According to CA Penal Code 1385 – Dismissal of Enhancements, the court system has the authority to dismiss a case or penalty enhancements if they believe it is in the best interest of justice to do so.
However, what does the best interest of justice mean? When can you convince a judge that your case being dismissed or penalty enhancement dismissal is the best thing for you, the court system, and society?
With help from an experienced Los Angeles DUI attorney, you may avoid the harsh criminal penalties associated with a conviction by utilizing this rare defense strategy.
When a Judge Dismisses a Case Under CA Penal Code 1385
Under California Penal Code Section 1385, the judge presiding over your case can dismiss it if they believe it is in the best interest of justice. They do not need to receive a request from your criminal defense lawyer to make this decision either.
However, judges utilize this option sparingly. In fact, judges may only consider dismissing a case in furtherance of justice if they receive a request from the prosecutor.
Some of the factors a judge will take into consideration when determining whether to dismiss a case based on CA Penal Code 1385 include:
- The defendant’s right to a speedy trial
- The impact on public safety
- The defendant’s right to cross-examine witnesses against them
- The defendant’s likelihood of rehabilitation
- The alleged victim’s rights
- Society’s right to impose criminal penalties
At the Judge’s Discretion: What This Means
Just because the prosecutor or your criminal defense attorney brings forward a motion under PC 1385 does not mean the judge will agree to dismiss your case or the penalty enhancements against you. The decision is at the judge’s discretion. This means the judge will need to consider the evidence in your case to determine whether dismissing your case is justifiable.
The rules and regulations surrounding motions under CA PC 1385 are strict. Your Los Angeles DUI lawyer cannot legally file an action under the statute. However, we can invite the judge to use their discretion to dismiss your case or the penalty enhancements you are facing.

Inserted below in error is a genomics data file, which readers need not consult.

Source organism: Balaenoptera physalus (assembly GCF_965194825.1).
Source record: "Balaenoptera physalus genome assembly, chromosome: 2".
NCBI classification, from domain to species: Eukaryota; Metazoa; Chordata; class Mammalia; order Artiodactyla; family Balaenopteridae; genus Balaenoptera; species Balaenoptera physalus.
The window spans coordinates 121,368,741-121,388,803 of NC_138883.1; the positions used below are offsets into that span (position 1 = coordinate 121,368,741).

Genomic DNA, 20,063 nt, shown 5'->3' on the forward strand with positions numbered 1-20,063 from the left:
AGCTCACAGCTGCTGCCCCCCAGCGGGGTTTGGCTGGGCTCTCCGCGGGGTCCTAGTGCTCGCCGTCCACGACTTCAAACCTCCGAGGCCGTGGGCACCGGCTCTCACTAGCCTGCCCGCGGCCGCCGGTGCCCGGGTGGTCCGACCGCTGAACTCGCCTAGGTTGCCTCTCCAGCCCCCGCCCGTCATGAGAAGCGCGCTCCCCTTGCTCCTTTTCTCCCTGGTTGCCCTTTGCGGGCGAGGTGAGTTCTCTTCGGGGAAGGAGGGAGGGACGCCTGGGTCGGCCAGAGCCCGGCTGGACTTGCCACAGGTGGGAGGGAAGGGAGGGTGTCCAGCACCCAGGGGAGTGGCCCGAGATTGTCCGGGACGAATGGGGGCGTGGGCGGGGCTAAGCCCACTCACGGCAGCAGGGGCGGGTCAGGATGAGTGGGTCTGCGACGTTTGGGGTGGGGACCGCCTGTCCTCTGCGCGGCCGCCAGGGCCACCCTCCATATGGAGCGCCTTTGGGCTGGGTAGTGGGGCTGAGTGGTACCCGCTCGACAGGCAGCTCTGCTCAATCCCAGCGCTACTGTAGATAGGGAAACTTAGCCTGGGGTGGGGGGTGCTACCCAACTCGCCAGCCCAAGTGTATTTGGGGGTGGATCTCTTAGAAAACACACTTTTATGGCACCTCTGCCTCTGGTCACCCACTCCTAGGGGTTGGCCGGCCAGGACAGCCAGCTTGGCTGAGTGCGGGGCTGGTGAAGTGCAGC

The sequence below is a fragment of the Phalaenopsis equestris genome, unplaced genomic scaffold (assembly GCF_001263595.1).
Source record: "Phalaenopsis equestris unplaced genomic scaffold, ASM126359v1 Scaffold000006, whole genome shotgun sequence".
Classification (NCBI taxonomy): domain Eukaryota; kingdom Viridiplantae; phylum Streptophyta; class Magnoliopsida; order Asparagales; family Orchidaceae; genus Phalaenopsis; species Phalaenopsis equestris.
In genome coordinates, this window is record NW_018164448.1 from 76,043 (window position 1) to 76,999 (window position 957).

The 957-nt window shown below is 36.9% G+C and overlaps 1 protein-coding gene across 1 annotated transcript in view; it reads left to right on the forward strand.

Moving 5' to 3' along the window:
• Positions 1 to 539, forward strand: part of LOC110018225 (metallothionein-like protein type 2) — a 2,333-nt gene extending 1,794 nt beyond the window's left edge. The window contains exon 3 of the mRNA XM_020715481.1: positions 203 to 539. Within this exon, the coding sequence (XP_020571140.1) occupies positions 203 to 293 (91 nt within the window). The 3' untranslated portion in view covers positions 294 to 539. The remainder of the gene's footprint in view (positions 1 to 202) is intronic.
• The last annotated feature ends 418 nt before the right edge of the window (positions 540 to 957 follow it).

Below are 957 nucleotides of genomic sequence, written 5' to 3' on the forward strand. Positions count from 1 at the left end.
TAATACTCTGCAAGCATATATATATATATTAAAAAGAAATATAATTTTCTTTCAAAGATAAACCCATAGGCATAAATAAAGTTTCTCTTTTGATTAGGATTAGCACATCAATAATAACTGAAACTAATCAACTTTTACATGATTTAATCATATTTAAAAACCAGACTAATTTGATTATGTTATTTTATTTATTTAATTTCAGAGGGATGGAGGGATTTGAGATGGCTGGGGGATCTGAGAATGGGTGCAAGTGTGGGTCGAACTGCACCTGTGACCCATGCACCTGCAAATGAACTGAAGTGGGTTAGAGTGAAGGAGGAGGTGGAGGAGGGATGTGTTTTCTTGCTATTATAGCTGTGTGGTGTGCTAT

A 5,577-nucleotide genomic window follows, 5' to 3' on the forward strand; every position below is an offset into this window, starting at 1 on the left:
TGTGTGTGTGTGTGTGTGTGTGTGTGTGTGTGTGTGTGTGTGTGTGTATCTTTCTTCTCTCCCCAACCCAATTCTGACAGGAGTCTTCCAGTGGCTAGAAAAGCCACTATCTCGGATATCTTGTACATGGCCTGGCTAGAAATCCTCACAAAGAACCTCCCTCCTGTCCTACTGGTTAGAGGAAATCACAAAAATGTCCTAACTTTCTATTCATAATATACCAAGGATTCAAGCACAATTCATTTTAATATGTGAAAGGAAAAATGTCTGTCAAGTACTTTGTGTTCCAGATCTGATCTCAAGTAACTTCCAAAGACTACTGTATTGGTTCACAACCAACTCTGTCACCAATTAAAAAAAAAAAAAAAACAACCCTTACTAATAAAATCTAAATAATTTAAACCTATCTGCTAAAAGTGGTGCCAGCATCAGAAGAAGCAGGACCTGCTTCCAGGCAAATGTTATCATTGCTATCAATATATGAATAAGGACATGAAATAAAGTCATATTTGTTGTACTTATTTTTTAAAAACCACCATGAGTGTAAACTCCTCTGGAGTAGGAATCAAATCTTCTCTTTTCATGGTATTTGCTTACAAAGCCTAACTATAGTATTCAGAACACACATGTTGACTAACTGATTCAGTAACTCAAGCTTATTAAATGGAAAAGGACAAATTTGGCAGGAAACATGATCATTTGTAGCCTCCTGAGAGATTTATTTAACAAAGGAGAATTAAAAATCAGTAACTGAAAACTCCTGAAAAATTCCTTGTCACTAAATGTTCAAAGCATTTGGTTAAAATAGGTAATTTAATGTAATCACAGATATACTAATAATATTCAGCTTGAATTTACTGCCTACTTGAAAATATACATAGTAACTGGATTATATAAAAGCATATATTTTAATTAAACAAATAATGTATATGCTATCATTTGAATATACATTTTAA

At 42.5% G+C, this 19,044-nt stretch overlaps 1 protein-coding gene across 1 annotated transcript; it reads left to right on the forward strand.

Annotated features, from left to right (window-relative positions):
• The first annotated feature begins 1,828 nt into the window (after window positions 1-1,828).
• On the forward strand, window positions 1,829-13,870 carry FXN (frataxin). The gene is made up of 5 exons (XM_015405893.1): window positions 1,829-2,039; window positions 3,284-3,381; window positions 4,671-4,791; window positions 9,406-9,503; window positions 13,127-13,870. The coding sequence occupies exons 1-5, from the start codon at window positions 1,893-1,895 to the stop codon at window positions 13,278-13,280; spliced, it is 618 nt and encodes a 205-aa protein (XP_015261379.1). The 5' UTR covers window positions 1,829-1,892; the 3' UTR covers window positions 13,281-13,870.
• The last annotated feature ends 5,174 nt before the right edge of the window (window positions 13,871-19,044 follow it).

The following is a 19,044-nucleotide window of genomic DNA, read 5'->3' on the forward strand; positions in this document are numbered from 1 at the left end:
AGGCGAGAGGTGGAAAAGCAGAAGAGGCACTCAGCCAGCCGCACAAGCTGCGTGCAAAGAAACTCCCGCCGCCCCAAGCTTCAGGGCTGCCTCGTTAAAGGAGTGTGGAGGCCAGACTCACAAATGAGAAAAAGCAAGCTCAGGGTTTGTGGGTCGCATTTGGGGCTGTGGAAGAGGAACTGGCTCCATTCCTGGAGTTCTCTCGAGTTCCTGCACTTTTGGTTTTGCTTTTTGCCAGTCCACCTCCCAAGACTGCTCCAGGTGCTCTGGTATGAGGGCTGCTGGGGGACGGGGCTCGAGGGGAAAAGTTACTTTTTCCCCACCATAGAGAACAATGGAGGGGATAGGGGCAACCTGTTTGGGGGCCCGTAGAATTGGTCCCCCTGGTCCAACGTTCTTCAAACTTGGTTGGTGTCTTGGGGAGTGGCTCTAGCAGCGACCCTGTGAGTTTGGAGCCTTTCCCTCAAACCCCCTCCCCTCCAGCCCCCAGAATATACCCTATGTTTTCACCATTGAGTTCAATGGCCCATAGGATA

How CA PC 1385 Works
Here is look at an example of how motions under California Penal Code 1385 work:
Suppose the prosecutor allows you to enter a pretrial diversion program or plea agreement. The prosecutor will then file a motion with the judge to dismiss the more severe charge in exchange for your guilty plea to a lesser offense.
A good example could be if you were initially charged with driving under the influence (DUI). The prosecutor might allow you to enter a plea agreement where you plead guilty to a wet reckless instead.
Ultimately, it is up to the judge to determine whether they should dismiss the charges against you. Even if the prosecutor is willing to dismiss the charges, if the judge determines it is not in the best interest of justice to do so, they have the authority to deny the district attorney’s motion.
What Is in the Interest of Justice?
You know the judge will consider whether dismissing the charges against you is in the interest of justice. As you can imagine, this could be subjective. Some of the factors the judge might take into consideration when determining whether you meet this requirement under PC 1385 include the following:
- Whether the charges are being dismissed as part of a plea agreement
- Whether the charges are being dismissed due to a lack of sufficient evidence
- Whether penalty enhancements are being dismissed as part of a plea agreement
- Whether the charges are being dismissed because the district attorney cannot move forward with the case
- Whether the charges are being dismissed due to lack of witness testimony
- Whether the plea agreement punishment is too light
- The nature of the charges against the defendant
The judgment also allows for the dismissal of penalty enhancements so defendants can meet the terms of a probation sentence or plea agreement. Once the prosecuting attorney files charges against you, despite their attempt to dismiss them through CA PC 1385, the judge must consider these factors carefully before deciding.
When Motions for CA PC 1385 Are Filed
Under the California Penal Code statute for dismissing charges or penalty enhancements, these motions are typically filed in exchange for a plea agreement.
However, certain sections of the statute allow the judge to dismiss penalty enhancements even after the defendant has been sentenced. This is true as long as the defendant was sentenced with penalty enhancements after January 2022.
Dismissing Penalty Enhancements
Revisions to CA Penal Code 1385 now require the judge to dismiss specific penalty enhancements if certain criteria have been met. These include:
- Multiple penalty enhancements – When numerous penalty enhancements are added to the criminal charges against you, the judge will be required to dismiss all but one penalty enhancement.
- Use of a firearm penalty enhancements – Penalty enhancements for the use of a firearm when the firearm was not loaded at the time of the offense can now be dismissed under subsection C of California Penal Code 1385.
These new subsections could allow you to avoid some of the more severe penalty enhancements associated with a wide array of criminal charges. Penalty enhancements, as with the Three Strikes law, could also allow you to escape sentences that would allow for 20 or more years in prison.
Contact a Los Angeles DUI Lawyer to Discuss Your Defense Options Further
Are you interested in determining whether the dismissal of penalty enhancements or the entirety of your case under CA Penal Code 1385 is a good fit for you? If so, make sure you contact a respected Los Angeles DUI attorney who will carefully analyze the circumstances of your case to determine which options are most suitable.
You can start working on your defense strategy as soon as you fill out our online contact form or call our office to schedule your confidential case review.